A hero is being hung down from a helicopter some 200 feet above. As the sun bets down, he swings about. Suddenly, a top needle of a skyscraper is pressing toward him. He fails to dodge and bumps heavily on the concrete needle.
This stimulating shot impressed in numerous Jackie Chan fans. Now it's the “rush hour” to be repaid for that devotion for him. As an Asia’s favorite action hero, he has finally conquered Hollywood. Rush Hour, Chan’s new made-in-America blockbuster, rocketed to the top of the charts on its opening weekend in the United States, winning an unexpected cross-over audience. In three days, the box-office tally was $33 million — the highest weekend gross ever for New Line Cinema. Now in its sixth week in American theatres, the film, directed by Brett Ratner, has so far taken in more than $117 million.
Chan had already scored when such films as Rumble in the Bronx and First Strike were released in mainstream theatres in the U. S., and not just in Chinatown and specialty video stores. Now Rush Hour has turned Jackie Chan into a household name the way Enter the Dragon made a legend of Bruce Lee.
The bi-racial pairing and good cop/bad cop storyline are predictably formulaic 一 Chan is Chinese and co-star Chris Tucker is black 一 similar to such films as the Lethal Weapon series starring Mel Gibson and Danny Glover. Yet the producers have wisely focused on the strengths of the two stars: Tucker’s hilarious, rapid-fire jive-talk, and Chan’s nimble derring-do in tight spaces and high places.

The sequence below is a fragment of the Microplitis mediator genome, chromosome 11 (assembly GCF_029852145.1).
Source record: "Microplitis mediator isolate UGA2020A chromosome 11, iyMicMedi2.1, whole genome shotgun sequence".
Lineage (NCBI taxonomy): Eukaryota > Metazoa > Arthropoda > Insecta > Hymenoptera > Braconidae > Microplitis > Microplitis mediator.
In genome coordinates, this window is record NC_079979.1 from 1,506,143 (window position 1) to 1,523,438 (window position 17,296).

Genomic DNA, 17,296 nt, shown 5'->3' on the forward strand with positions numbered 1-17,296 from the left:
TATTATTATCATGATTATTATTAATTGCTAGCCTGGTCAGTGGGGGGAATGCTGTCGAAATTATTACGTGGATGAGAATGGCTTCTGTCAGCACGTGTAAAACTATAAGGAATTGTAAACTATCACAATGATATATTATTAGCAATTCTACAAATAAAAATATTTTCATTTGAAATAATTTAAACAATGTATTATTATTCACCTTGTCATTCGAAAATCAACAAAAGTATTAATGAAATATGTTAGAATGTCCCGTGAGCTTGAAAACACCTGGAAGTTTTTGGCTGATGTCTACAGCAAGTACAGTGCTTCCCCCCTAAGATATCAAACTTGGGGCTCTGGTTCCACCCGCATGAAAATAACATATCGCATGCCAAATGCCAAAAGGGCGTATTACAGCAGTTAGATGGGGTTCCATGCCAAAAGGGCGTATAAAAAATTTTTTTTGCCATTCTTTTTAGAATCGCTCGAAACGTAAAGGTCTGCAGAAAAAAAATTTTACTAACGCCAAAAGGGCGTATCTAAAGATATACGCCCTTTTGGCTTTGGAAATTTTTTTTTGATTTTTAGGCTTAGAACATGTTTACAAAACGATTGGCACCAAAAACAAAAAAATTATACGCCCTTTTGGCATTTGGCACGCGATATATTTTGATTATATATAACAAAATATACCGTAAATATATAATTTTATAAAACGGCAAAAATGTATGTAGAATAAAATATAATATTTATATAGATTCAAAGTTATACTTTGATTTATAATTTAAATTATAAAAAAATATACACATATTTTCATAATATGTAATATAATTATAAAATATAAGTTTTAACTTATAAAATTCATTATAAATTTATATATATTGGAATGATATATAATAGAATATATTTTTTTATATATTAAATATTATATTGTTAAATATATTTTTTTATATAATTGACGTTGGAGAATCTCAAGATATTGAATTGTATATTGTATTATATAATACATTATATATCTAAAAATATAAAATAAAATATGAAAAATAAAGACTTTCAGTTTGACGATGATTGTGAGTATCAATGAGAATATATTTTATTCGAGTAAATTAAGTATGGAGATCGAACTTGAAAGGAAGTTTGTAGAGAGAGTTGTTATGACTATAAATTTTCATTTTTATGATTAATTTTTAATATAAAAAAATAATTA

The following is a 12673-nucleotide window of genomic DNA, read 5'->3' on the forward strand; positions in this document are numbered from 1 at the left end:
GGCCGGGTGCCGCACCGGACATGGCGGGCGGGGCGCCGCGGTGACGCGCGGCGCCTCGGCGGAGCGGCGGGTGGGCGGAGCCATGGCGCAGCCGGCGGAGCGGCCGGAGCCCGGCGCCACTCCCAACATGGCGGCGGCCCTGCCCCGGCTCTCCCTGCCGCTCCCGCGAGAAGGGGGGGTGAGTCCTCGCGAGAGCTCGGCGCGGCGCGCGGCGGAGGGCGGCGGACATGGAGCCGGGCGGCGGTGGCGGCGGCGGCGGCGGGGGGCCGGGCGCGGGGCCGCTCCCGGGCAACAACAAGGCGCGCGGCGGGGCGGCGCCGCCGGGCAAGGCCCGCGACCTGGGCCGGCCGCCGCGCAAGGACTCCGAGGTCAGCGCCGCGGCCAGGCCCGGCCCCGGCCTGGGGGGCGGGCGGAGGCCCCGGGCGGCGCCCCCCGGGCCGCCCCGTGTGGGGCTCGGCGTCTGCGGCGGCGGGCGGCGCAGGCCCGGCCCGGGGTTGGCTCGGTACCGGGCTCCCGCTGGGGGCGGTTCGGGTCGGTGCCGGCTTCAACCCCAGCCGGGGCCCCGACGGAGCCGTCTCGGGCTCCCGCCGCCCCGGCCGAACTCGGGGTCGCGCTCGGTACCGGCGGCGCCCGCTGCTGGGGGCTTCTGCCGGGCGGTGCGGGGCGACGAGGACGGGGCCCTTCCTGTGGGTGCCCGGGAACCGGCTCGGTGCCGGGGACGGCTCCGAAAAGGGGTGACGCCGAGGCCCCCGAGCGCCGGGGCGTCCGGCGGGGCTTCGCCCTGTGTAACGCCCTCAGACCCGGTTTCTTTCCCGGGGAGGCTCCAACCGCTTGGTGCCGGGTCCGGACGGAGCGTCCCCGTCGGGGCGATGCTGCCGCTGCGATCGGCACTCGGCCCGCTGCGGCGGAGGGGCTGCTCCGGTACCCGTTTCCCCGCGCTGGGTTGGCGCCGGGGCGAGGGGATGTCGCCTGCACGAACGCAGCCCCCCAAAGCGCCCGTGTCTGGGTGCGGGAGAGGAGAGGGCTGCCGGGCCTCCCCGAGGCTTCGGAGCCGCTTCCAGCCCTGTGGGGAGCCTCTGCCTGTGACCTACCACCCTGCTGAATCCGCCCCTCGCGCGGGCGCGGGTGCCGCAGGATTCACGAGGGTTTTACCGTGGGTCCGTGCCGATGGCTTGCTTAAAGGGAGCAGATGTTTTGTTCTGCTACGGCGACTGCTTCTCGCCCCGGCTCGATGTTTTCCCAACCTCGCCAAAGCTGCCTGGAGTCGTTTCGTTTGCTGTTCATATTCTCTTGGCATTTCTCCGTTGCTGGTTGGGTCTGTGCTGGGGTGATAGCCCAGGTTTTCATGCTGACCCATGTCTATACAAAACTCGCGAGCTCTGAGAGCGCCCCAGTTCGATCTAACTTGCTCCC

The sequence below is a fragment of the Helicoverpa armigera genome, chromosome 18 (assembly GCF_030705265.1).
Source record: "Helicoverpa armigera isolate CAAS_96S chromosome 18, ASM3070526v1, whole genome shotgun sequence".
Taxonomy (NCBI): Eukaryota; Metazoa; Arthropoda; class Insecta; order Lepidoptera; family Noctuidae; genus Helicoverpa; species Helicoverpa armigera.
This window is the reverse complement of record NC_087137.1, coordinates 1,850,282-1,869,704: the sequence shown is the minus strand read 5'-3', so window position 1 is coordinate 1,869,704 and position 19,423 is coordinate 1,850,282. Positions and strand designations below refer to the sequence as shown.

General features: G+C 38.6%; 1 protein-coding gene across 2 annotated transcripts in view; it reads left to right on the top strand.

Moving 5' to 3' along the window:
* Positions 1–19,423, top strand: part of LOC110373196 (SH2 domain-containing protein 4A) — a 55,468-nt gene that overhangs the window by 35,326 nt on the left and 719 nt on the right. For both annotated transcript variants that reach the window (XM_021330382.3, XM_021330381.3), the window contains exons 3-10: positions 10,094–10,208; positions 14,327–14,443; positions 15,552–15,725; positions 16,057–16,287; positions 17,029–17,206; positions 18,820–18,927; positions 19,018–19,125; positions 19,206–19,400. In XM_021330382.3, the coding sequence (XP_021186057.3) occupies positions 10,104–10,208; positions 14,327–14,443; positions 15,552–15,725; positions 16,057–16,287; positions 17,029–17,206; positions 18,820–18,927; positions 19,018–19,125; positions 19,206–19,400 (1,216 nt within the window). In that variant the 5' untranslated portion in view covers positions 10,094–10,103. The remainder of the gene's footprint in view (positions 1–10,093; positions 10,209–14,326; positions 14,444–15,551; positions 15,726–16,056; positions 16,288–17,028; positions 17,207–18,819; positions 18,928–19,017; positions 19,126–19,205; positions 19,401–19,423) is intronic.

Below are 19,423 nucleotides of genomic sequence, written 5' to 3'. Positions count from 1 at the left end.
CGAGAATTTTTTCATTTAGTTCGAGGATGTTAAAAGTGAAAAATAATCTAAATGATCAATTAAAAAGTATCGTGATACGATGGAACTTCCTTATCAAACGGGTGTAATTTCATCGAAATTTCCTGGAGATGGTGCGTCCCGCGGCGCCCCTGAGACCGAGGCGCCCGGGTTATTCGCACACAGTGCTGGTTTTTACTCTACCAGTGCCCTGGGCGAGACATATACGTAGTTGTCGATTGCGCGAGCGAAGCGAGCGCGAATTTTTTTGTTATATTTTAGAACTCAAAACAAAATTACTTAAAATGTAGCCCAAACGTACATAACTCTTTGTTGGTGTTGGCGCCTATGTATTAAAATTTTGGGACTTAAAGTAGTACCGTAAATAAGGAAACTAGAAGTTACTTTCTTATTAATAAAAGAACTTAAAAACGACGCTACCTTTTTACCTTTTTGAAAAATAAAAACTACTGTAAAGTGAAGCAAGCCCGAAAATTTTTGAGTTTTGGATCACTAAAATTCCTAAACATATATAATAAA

Long-time Jackie Chan fans may find his antics too familiar and the film’s slick editing relying more on camera tricks than real stunts. After all, Chan is almost 58 years old and Hollywood insurance codes prohibit actors from performing some of the outrageous stunts for which Hong Kong films are famous. Still, Chan has always been considered one of the most popular and respected stars in the Chinese film world. Given the typical typecasting of Asians as hookers or triads, Jackie Chan’s relaunch as an action hero in the West is a resounding triumph.